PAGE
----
Take The Initiative

For those who plan to renovate an old building for seniors, the first necessity is not money. There’s no denying that you will need money–plenty of it–in the long run. But first you will very likely need to “mend-and-make-do” in order to pave the way for major grants.

The old school before renovation

An elementary school built in 1908 and abandoned in 1999 in the Wiles Hill neighborhood of Morgantown, W. Va., is not a pretty site to contemplate renovating, especially for an executive director of a small-town parks system, or its maintenance supervisor.

It’s not that administrators do not like old buildings; it’s that old buildings eat up capital budgets in the blink of an eye. They can become money pits. That’s why school boards abandon them and leave neighborhoods (mostly low- to moderate-income neighborhoods) to deal with them. And that’s why so many of these wonderful old buildings meet the fate of the wrecking ball.

The Board of Parks and Recreation Commissioners (BOPARC) bought the abandoned elementary school in 2000, not for the building itself, but for the land, which was designated as the first park on the north side of town. But the old building was squarely on the property, so what was to be done with it?

Demolition was the first option. The abandoned building soon drew vandals like a moth to a flame. Black-ink handprints were left on hallway walls, the contents of filing cabinets were strewn about, and obscenities were scrawled on blackboards.

However, despite several ground-floor windows being broken, the overall physical damage was minimal. Regardless, neighbors became alarmed by the vandalism in their midst and felt threatened and vulnerable. So a cry went out: “Demolish the school; tear it down. Rid us of this nuisance.”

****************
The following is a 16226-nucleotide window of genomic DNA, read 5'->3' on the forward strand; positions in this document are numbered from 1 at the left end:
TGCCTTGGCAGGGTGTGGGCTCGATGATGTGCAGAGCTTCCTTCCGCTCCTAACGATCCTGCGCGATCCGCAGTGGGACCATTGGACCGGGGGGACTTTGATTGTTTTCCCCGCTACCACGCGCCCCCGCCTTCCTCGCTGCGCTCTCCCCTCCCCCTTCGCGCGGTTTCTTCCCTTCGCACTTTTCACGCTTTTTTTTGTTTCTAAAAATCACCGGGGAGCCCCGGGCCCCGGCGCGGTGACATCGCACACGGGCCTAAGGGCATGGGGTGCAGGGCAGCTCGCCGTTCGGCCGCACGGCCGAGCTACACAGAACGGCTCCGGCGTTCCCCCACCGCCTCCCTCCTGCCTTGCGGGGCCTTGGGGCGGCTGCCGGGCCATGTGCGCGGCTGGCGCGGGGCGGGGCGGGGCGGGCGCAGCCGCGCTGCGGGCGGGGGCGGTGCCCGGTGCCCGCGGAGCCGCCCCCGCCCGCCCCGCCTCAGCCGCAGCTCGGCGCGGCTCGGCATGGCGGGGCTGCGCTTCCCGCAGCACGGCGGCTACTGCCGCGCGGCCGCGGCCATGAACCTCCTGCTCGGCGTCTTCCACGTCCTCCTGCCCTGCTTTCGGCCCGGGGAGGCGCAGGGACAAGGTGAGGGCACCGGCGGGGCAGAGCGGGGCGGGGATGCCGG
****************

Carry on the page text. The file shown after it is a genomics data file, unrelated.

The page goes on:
The Old-Man Intervention

“Over my dead body you’ll tear it down,” said an old guy in the neighborhood. He’d been a first grader at Wiles Hill Elementary in the early 1940s, a coal miner’s boy, a professor at the university, a member of the BOPARC board, and a handyman in the way that Great-Depression country boys became handymen. If something was broken, one scrounged up what was needed to fix it.

Nobody had the money to hire anyone anyway. But there were plenty of community folks who were willing to provide good advice and hands-on help to make-do.

The old guy lived less than a block from the school, and played cat-and-mouse with the vandals, neighborhood boys it turned out, who knew him and he them. He caught them one night on the roof of the school, four of them frozen in a flashlight beam. He called them down and sent them home scared to death, thinking he’d tell on them.

The man put a lock on the inside of the roof’s trap door (common on schools in 1908) through which they’d gained entry (the broken windows had since been replaced.). Then the man went to work making the wonderful old building fit the image he carried in his mind and heart.

It did not take much for him to begin receiving offers of help from neighbors, the executive director of the parks system and the parks-maintenance supervisor (who, bringing him paint one day, said, “Here, go and work your magic.”).

A bright new room for community use.

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